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In other words, a field of chemistry that is all theoretical? I have heard of theoretical chemistry, but my chemistry professor said you can't really major in theoretical chemistry. He said the closest thing is physical chemistry.

I like predicting in Chemistry, but I hate labs or experiments.

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    $\begingroup$ Here's what you do: drudge through the experiments until you have enough experience to have your own lab, then have some graduate student do all the experiments for you, thus completing the cycle. $\endgroup$ – canadianer Feb 2 '15 at 0:46
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    $\begingroup$ Of course you can major in theoretical and/or computational chemistry. There are a lot of groups out there, who do exactly only that. However, you still need the groundwork from basic inorganic/organic lab work. The experience counts here and you should be familiar with what is going on in the lab. After that all possible kinds of research directions are open to you. If you want to dodge all experiments, I suggest the route, studying physics, specialise in physical chemistry/ theoretical physics and later apply (in research) your knowledge to chemical reactions. $\endgroup$ – Martin - マーチン Feb 2 '15 at 2:31
  • $\begingroup$ There is computational chemistry, but IMO it's not really chemistry. $\endgroup$ – najayaz Feb 2 '15 at 5:58
  • $\begingroup$ Just a tip : if you are planning to go into theoretical or computational chemistry, make sure that your maths and computer skills are good enough - most of these are usually not taught in classical chemistry programmes, but you should try to get this knowledge elsewhere early on if you want to succeed. $\endgroup$ – Gerhard Mar 9 '15 at 23:31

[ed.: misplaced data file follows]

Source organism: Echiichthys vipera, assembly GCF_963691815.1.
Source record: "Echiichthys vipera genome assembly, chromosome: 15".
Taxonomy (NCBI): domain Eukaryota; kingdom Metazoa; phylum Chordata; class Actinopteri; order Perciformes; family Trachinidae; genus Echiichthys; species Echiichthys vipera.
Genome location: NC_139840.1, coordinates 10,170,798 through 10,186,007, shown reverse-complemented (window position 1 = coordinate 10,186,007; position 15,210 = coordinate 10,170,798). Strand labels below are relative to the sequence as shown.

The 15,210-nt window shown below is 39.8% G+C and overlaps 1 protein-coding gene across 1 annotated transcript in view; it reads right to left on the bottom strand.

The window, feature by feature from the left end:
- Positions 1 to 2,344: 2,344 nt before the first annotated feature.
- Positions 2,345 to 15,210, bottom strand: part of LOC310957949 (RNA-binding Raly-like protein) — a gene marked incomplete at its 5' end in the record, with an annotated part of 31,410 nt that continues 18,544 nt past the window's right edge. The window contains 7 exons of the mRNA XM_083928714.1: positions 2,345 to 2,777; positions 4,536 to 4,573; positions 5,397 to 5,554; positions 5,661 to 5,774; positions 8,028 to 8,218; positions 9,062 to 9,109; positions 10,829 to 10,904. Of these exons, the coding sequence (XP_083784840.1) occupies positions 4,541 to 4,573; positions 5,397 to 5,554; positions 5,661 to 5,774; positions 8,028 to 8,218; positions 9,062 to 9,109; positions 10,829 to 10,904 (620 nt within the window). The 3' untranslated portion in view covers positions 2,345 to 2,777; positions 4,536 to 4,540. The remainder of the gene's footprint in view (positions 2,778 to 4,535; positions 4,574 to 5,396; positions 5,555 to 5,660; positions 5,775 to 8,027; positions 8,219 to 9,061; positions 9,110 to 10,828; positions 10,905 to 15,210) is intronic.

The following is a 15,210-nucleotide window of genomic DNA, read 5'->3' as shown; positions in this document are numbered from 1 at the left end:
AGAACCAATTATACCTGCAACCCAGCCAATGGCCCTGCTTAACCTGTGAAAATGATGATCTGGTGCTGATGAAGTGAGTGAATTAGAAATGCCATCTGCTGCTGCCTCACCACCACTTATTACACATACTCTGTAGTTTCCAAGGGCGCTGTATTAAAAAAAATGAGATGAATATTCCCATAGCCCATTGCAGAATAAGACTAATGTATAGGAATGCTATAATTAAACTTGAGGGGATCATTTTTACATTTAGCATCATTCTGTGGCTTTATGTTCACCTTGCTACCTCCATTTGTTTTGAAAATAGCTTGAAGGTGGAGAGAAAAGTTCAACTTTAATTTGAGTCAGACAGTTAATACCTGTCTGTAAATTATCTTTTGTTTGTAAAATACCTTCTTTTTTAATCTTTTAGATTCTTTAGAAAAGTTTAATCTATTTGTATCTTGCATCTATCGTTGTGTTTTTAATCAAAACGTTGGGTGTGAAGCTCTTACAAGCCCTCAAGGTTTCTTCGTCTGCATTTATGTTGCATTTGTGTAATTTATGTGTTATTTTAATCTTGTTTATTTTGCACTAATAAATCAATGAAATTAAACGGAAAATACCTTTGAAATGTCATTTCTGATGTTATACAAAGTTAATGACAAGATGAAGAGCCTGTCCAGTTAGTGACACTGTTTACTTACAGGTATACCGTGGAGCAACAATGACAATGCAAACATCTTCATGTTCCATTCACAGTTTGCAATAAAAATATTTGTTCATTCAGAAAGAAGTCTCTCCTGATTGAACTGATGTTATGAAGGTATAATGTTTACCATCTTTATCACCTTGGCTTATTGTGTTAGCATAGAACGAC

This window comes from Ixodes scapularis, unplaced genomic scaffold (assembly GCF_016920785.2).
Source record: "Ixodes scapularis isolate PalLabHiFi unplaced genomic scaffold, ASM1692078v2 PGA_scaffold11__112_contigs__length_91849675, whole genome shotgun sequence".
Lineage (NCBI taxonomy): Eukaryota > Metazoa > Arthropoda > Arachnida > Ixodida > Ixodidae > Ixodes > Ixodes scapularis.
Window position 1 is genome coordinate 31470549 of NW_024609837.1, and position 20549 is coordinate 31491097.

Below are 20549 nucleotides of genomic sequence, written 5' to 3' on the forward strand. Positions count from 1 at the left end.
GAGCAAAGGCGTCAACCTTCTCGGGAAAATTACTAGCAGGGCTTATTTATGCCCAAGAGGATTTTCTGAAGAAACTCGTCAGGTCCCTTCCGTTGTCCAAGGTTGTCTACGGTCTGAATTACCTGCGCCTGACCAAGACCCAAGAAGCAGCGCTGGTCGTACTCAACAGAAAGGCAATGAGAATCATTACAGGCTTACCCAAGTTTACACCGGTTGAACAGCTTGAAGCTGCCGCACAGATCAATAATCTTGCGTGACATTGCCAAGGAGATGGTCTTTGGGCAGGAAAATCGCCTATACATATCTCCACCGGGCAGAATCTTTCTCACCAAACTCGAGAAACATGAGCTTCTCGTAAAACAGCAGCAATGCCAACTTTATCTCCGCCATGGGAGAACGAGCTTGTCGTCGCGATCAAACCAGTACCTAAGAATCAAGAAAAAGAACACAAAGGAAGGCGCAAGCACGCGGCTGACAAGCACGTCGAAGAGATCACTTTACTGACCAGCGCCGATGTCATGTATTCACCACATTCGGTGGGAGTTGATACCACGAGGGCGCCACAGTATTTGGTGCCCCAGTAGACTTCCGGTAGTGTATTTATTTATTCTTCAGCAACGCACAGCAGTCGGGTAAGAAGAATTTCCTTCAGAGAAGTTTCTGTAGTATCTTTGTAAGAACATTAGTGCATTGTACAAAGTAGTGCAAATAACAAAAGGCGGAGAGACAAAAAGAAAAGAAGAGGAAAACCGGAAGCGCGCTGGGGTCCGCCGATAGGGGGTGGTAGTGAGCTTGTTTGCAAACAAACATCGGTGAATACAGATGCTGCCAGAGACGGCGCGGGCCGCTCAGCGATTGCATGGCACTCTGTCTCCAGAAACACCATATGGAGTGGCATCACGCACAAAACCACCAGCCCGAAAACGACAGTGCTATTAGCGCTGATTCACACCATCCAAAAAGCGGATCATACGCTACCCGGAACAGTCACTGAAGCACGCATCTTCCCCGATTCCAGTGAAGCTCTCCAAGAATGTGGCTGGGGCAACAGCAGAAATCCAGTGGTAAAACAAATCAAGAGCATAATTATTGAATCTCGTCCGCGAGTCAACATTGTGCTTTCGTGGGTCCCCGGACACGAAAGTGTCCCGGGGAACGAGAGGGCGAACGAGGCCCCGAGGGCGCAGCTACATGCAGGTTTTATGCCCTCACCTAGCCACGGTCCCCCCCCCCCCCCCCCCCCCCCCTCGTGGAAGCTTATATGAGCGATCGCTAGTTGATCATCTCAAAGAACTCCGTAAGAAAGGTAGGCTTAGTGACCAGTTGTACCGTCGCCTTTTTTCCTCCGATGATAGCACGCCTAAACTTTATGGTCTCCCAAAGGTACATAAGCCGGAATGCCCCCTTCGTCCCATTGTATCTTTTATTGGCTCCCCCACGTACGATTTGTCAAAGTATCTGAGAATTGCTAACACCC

• $\begingroup$ @G-man I hope you increase your knowledge about chemistry and revise your opinion, after all theoretical and computational chemistry helps understand experiments a lot nowadays. Hopefully, when you continue your studies you will appreciate the helping hand from the computer gals and guys. $\endgroup$ – Martin - マーチン Mar 10 '15 at 8:45
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You are correct that it is possible to study theoretical or computational chemistry, however these typically only represent a handful of courses in a normal undergraduate chemistry curriculum. Additionally, most undergraduate chemistry curriculum are designed to instruct students broadly in the core disciplines of chemistry, hence it's usually not possible to specialize.

Non-chemisty degrees may be an alternative. However any science undergraduate program will require laboratory-based coursework. Hands-on experience teaches us how scientific concepts work in the real works, giving us an appreciation of how difficult experimental work can be. It also functions to reinforce content from books and lectures; to teach technical skills (which are usually necessary for future employment); and to develop lab safety habits. So there really is no means to escape it. Moreover, in order to take advanced chemistry electives, prior courses which include lab sessions are generally necessary.

That said, there are other routes to get into chemistry. I've know individuals whom have majored in mathematics, engineering, physics, and biology who either did research in chemistry or who did graduate degrees in chemistry subsequent to obtaining an undergraduate degree in those fields. However in order to obtain undergraduate degrees in those fields and to be able to transition to chemistry programs, lab experience and some senior-level chemistry courses are typically required.

However, once in graduate school, it is possible to avoid experiments altogether: theoretical and computational chemistry graduate degrees typically do not require that the candidate engage in any hands-on experiments. Many however do require that the graduate student work as a teaching assistant in undergraduate chemistry laboratories as a condition of funding. In such cases, laboratory experience is either necessary or a significant advantage.